Such a “DNA fantasy” ignores much of what happens during gestation. “Pregnancy is not equivalent to a uterus,” Hustvedt argues. “It is not a uterus that hosts a predestined DNA soul. It is an active process of ongoing metamorphoses in the mature maternal body.”
Not only does stripping the female body of its active role render it little more than a host (akin to Aristotle’s notion of passive matter), but the “DNA as master controller” argument has also been “coopted by the anti-abortion forces in the United States and elsewhere to claim the authority of science.”
By giving genes a “godlike” status and claiming that the “‘person’ is right there from the start,” these forces have “effectively denied the reality that a female body is crucial to fetal development.” Not all science is equal, Hustvedt argues, and, in fact, there are kinds of science that “advance a hidden misogyny that is not surprisingly often accompanied by hidden racism.”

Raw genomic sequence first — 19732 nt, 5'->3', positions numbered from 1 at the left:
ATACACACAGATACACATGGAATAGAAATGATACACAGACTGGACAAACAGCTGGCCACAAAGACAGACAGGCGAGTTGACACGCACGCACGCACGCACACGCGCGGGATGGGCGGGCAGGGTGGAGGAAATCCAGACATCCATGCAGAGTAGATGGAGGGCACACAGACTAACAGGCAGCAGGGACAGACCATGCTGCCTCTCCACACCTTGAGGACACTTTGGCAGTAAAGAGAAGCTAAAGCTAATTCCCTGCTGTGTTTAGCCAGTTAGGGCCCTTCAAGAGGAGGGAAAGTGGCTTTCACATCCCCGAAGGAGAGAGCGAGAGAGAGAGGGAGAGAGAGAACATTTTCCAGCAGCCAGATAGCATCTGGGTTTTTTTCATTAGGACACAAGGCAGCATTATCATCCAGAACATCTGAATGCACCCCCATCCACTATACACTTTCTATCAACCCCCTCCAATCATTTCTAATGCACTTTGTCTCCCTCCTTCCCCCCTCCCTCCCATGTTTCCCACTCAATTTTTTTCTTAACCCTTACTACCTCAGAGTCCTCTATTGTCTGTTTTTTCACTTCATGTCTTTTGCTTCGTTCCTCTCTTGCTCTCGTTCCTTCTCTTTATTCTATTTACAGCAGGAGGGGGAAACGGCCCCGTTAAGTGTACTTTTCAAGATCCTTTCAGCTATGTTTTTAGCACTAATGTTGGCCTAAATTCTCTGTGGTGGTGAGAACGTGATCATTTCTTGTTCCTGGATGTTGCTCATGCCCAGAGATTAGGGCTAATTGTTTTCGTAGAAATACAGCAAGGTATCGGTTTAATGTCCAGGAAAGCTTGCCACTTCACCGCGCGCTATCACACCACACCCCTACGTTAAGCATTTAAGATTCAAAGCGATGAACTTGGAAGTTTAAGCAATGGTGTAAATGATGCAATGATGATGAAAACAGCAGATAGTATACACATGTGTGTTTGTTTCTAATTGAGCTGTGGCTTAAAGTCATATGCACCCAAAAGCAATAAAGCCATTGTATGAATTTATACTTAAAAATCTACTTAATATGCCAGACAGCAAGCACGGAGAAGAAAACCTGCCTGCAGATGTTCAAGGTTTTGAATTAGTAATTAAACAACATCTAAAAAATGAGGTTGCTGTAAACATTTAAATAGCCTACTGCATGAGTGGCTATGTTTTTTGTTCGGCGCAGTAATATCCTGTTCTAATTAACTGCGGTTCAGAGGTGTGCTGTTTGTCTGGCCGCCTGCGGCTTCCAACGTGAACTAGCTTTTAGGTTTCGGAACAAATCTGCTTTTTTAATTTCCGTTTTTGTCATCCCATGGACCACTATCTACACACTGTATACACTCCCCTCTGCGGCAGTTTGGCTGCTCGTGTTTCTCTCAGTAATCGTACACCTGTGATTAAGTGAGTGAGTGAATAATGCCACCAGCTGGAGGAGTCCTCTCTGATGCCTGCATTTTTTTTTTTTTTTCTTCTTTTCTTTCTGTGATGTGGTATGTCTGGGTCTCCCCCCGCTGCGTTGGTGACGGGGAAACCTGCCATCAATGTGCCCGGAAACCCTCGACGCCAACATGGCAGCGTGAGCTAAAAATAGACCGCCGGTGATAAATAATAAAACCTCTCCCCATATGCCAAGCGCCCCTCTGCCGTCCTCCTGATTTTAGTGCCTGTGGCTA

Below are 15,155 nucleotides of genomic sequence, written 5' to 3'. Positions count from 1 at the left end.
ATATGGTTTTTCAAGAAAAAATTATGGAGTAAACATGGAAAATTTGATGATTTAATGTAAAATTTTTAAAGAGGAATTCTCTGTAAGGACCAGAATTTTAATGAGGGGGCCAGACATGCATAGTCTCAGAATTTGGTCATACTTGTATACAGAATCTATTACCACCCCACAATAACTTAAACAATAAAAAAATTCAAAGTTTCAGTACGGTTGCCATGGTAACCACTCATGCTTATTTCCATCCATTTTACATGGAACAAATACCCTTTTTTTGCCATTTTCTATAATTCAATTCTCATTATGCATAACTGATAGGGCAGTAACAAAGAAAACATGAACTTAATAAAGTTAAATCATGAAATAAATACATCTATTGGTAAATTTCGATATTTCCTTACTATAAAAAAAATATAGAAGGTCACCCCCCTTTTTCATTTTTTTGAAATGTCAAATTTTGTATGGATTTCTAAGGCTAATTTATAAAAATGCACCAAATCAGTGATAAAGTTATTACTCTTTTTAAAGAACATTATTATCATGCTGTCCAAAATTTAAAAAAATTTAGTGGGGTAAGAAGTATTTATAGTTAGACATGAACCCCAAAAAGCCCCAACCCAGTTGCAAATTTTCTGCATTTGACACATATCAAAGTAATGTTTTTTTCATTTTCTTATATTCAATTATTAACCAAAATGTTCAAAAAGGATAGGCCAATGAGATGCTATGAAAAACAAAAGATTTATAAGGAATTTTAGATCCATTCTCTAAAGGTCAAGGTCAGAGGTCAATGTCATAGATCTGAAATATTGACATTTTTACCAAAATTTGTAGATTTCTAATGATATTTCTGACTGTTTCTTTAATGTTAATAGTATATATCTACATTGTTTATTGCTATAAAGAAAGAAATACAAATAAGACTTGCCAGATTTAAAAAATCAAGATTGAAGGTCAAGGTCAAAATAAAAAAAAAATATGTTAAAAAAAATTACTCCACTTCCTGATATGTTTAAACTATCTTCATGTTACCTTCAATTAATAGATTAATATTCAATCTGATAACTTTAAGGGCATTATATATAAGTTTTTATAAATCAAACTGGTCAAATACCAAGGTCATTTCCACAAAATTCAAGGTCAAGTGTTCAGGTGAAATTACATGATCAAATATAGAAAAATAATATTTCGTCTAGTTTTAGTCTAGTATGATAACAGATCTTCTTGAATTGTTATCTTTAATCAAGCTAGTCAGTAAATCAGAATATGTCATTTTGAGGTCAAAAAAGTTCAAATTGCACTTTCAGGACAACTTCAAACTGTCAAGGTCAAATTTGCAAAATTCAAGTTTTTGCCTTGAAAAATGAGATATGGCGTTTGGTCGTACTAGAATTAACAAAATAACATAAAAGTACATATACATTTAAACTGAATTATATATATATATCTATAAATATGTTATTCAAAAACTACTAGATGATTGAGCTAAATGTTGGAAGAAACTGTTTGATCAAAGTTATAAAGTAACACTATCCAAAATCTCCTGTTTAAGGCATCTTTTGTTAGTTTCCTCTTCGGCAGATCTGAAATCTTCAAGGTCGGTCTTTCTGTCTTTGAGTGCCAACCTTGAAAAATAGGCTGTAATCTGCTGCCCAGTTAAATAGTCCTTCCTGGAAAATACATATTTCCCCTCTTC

There is much more packed into this single essay — which alone is worth the investment in Hustvedt’s collection. For example, she traces the word authority to author, arguing that authorship is another version of “the fantasy of male birth”:
“The author is the father who finally gets to be a mother. He expels superior thoughts or a superior book from his higher mind, a mind innately designed by nature to populate the earth with his beautiful offspring.”
This idea of authority and authorship is one that Hustvedt picks up in another essay titled “The Future of Literature,” in which she explores the reasons why some men do not read books written by women.